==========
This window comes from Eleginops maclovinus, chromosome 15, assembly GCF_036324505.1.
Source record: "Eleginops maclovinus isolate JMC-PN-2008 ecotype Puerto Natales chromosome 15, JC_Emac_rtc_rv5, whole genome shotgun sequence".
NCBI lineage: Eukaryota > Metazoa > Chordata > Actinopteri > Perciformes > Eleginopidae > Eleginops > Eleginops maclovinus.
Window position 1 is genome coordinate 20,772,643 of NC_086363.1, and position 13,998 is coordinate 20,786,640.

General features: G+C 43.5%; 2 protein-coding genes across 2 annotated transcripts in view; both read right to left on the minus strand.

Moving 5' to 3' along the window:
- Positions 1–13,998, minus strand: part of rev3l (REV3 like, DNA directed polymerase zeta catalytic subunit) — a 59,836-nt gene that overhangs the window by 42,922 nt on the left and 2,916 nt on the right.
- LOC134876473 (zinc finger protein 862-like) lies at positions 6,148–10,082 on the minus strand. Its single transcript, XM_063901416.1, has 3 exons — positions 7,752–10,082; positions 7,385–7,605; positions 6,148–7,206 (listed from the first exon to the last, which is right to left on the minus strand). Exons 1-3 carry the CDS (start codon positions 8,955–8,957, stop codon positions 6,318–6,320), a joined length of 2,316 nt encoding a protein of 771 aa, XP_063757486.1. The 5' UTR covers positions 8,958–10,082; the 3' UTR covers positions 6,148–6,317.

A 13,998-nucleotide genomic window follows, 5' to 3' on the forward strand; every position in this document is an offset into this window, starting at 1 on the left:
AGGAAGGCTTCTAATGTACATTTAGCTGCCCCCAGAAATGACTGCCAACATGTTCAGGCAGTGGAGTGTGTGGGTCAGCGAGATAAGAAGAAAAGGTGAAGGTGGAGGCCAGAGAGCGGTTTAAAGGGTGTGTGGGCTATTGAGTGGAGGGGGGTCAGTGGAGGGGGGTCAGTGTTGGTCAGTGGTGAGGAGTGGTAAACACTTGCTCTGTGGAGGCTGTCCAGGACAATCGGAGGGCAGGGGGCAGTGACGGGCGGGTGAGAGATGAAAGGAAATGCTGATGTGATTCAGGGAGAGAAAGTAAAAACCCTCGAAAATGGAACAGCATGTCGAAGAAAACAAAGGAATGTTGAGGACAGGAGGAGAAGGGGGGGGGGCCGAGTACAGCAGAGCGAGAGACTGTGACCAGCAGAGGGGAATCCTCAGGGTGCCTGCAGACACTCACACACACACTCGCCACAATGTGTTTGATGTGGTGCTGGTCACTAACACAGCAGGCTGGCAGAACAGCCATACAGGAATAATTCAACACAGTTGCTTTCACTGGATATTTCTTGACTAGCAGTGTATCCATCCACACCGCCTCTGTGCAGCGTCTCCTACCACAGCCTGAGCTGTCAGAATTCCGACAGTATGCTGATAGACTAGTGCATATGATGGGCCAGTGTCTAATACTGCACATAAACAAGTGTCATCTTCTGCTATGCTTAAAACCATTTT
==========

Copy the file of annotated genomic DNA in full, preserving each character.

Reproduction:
This window comes from Eleginops maclovinus, chromosome 15, assembly GCF_036324505.1.
Source record: "Eleginops maclovinus isolate JMC-PN-2008 ecotype Puerto Natales chromosome 15, JC_Emac_rtc_rv5, whole genome shotgun sequence".
NCBI lineage: Eukaryota > Metazoa > Chordata > Actinopteri > Perciformes > Eleginopidae > Eleginops > Eleginops maclovinus.
Window position 1 is genome coordinate 20,772,643 of NC_086363.1, and position 13,998 is coordinate 20,786,640.

General features: G+C 43.5%; 2 protein-coding genes across 2 annotated transcripts in view; both read right to left on the minus strand.

Moving 5' to 3' along the window:
- Positions 1–13,998, minus strand: part of rev3l (REV3 like, DNA directed polymerase zeta catalytic subunit) — a 59,836-nt gene that overhangs the window by 42,922 nt on the left and 2,916 nt on the right.
- LOC134876473 (zinc finger protein 862-like) lies at positions 6,148–10,082 on the minus strand. Its single transcript, XM_063901416.1, has 3 exons — positions 7,752–10,082; positions 7,385–7,605; positions 6,148–7,206 (listed from the first exon to the last, which is right to left on the minus strand). Exons 1-3 carry the CDS (start codon positions 8,955–8,957, stop codon positions 6,318–6,320), a joined length of 2,316 nt encoding a protein of 771 aa, XP_063757486.1. The 5' UTR covers positions 8,958–10,082; the 3' UTR covers positions 6,148–6,317.

A 13,998-nucleotide genomic window follows, 5' to 3' on the forward strand; every position in this document is an offset into this window, starting at 1 on the left:
AGGAAGGCTTCTAATGTACATTTAGCTGCCCCCAGAAATGACTGCCAACATGTTCAGGCAGTGGAGTGTGTGGGTCAGCGAGATAAGAAGAAAAGGTGAAGGTGGAGGCCAGAGAGCGGTTTAAAGGGTGTGTGGGCTATTGAGTGGAGGGGGGTCAGTGGAGGGGGGTCAGTGTTGGTCAGTGGTGAGGAGTGGTAAACACTTGCTCTGTGGAGGCTGTCCAGGACAATCGGAGGGCAGGGGGCAGTGACGGGCGGGTGAGAGATGAAAGGAAATGCTGATGTGATTCAGGGAGAGAAAGTAAAAACCCTCGAAAATGGAACAGCATGTCGAAGAAAACAAAGGAATGTTGAGGACAGGAGGAGAAGGGGGGGGGGCCGAGTACAGCAGAGCGAGAGACTGTGACCAGCAGAGGGGAATCCTCAGGGTGCCTGCAGACACTCACACACACACTCGCCACAATGTGTTTGATGTGGTGCTGGTCACTAACACAGCAGGCTGGCAGAACAGCCATACAGGAATAATTCAACACAGTTGCTTTCACTGGATATTTCTTGACTAGCAGTGTATCCATCCACACCGCCTCTGTGCAGCGTCTCCTACCACAGCCTGAGCTGTCAGAATTCCGACAGTATGCTGATAGACTAGTGCATATGATGGGCCAGTGTCTAATACTGCACATAAACAAGTGTCATCTTCTGCTATGCTTAAAACCATTTT